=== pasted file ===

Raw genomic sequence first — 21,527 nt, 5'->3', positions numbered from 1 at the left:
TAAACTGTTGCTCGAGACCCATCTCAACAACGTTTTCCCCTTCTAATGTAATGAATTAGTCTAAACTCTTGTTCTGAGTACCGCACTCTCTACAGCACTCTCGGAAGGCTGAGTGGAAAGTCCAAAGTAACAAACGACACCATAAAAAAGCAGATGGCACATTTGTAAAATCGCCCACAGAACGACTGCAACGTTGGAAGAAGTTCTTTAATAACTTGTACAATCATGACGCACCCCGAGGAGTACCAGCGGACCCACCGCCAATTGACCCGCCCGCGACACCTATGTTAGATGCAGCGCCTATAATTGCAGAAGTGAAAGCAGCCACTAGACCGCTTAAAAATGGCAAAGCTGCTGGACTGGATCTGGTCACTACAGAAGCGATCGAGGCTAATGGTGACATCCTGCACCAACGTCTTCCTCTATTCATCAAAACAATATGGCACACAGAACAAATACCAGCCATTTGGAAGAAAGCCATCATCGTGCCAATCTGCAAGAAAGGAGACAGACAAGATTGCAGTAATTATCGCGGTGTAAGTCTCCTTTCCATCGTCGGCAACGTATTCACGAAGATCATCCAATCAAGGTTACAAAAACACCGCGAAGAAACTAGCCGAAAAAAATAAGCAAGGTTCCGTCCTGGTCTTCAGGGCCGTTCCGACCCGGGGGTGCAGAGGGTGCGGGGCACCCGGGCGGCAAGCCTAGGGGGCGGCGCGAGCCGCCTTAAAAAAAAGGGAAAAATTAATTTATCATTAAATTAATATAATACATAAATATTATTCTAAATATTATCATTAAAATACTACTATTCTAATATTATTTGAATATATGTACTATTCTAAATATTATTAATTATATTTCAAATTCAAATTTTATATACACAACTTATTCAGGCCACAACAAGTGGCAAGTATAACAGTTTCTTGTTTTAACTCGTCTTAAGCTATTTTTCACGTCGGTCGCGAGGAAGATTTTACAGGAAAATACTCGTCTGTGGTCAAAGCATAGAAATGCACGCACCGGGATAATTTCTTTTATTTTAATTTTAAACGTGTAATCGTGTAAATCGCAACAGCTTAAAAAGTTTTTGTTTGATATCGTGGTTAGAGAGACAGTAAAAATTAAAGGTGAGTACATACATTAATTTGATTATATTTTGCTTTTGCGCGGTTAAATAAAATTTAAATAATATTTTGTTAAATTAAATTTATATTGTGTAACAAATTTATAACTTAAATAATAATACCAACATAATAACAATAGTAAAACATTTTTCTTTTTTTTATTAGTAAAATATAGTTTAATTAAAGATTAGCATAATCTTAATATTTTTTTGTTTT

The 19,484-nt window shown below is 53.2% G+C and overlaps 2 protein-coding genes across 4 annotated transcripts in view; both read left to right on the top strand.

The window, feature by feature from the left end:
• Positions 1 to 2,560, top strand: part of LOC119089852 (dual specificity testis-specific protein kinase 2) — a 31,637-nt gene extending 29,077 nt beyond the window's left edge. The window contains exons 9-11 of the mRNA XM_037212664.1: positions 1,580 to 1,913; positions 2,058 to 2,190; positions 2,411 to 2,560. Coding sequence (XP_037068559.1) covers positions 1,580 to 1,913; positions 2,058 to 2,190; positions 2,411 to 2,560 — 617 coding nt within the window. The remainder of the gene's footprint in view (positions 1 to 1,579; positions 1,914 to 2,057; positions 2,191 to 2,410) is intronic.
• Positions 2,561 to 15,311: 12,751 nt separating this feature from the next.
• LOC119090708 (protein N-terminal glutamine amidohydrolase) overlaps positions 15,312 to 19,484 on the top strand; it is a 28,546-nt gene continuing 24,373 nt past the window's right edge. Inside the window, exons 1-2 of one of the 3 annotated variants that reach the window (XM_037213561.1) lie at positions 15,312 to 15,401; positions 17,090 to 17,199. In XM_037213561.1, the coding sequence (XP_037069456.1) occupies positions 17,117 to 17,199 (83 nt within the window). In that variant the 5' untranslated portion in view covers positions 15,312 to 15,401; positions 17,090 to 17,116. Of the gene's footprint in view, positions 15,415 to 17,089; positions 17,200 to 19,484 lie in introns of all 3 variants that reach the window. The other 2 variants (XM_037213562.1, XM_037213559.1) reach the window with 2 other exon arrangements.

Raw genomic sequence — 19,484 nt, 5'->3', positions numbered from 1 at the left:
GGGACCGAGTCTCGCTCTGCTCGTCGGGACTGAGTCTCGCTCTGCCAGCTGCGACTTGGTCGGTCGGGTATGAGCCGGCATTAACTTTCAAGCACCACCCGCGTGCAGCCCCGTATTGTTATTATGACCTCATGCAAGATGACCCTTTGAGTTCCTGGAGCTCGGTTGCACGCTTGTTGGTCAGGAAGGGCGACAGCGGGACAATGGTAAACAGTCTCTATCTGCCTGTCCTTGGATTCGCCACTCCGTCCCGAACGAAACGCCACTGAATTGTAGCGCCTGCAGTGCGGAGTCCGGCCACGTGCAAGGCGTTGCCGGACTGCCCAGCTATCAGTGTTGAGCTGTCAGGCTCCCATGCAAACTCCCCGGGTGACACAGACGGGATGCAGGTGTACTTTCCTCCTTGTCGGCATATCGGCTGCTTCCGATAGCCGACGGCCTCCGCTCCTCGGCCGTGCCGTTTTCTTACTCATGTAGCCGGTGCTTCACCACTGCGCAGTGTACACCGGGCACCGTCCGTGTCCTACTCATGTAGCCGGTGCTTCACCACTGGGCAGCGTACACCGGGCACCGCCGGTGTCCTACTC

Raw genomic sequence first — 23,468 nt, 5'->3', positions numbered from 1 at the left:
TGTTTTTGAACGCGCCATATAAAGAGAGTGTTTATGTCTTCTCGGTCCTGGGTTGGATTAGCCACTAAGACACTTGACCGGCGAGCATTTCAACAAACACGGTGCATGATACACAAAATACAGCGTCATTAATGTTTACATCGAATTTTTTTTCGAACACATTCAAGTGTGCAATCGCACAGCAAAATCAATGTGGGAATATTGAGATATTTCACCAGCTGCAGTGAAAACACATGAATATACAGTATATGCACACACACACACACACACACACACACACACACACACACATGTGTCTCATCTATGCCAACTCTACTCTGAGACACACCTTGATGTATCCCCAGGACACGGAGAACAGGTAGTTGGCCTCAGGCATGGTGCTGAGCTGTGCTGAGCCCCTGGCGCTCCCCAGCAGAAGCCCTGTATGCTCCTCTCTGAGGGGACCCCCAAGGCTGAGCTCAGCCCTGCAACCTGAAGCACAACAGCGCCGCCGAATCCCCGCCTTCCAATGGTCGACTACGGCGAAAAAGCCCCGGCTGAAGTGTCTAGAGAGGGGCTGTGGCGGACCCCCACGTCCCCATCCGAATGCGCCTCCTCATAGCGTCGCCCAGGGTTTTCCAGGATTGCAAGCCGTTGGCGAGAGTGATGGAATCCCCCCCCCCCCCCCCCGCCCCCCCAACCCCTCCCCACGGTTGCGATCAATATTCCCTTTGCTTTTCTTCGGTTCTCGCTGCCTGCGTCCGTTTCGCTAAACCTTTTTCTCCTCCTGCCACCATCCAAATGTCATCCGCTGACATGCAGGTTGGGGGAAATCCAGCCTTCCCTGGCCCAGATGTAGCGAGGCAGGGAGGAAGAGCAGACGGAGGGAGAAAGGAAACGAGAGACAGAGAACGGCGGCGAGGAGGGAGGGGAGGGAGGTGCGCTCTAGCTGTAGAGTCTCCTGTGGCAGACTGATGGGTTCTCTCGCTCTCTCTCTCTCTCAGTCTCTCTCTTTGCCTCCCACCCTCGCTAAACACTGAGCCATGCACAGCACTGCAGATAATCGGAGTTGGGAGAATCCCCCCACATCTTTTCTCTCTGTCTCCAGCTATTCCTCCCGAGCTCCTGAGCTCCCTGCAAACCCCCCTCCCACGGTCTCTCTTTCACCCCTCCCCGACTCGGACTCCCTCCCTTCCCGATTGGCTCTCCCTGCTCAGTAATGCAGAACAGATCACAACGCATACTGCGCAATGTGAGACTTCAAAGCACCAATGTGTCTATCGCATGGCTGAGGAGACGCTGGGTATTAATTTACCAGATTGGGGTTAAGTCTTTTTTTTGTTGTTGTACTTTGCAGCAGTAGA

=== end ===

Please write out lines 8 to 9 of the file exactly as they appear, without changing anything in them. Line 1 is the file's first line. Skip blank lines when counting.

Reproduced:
Raw genomic sequence — 19,484 nt, 5'->3', positions numbered from 1 at the left:
GGGACCGAGTCTCGCTCTGCTCGTCGGGACTGAGTCTCGCTCTGCCAGCTGCGACTTGGTCGGTCGGGTATGAGCCGGCATTAACTTTCAAGCACCACCCGCGTGCAGCCCCGTATTGTTATTATGACCTCATGCAAGATGACCCTTTGAGTTCCTGGAGCTCGGTTGCACGCTTGTTGGTCAGGAAGGGCGACAGCGGGACAATGGTAAACAGTCTCTATCTGCCTGTCCTTGGATTCGCCACTCCGTCCCGAACGAAACGCCACTGAATTGTAGCGCCTGCAGTGCGGAGTCCGGCCACGTGCAAGGCGTTGCCGGACTGCCCAGCTATCAGTGTTGAGCTGTCAGGCTCCCATGCAAACTCCCCGGGTGACACAGACGGGATGCAGGTGTACTTTCCTCCTTGTCGGCATATCGGCTGCTTCCGATAGCCGACGGCCTCCGCTCCTCGGCCGTGCCGTTTTCTTACTCATGTAGCCGGTGCTTCACCACTGCGCAGTGTACACCGGGCACCGTCCGTGTCCTACTCATGTAGCCGGTGCTTCACCACTGGGCAGCGTACACCGGGCACCGCCGGTGTCCTACTC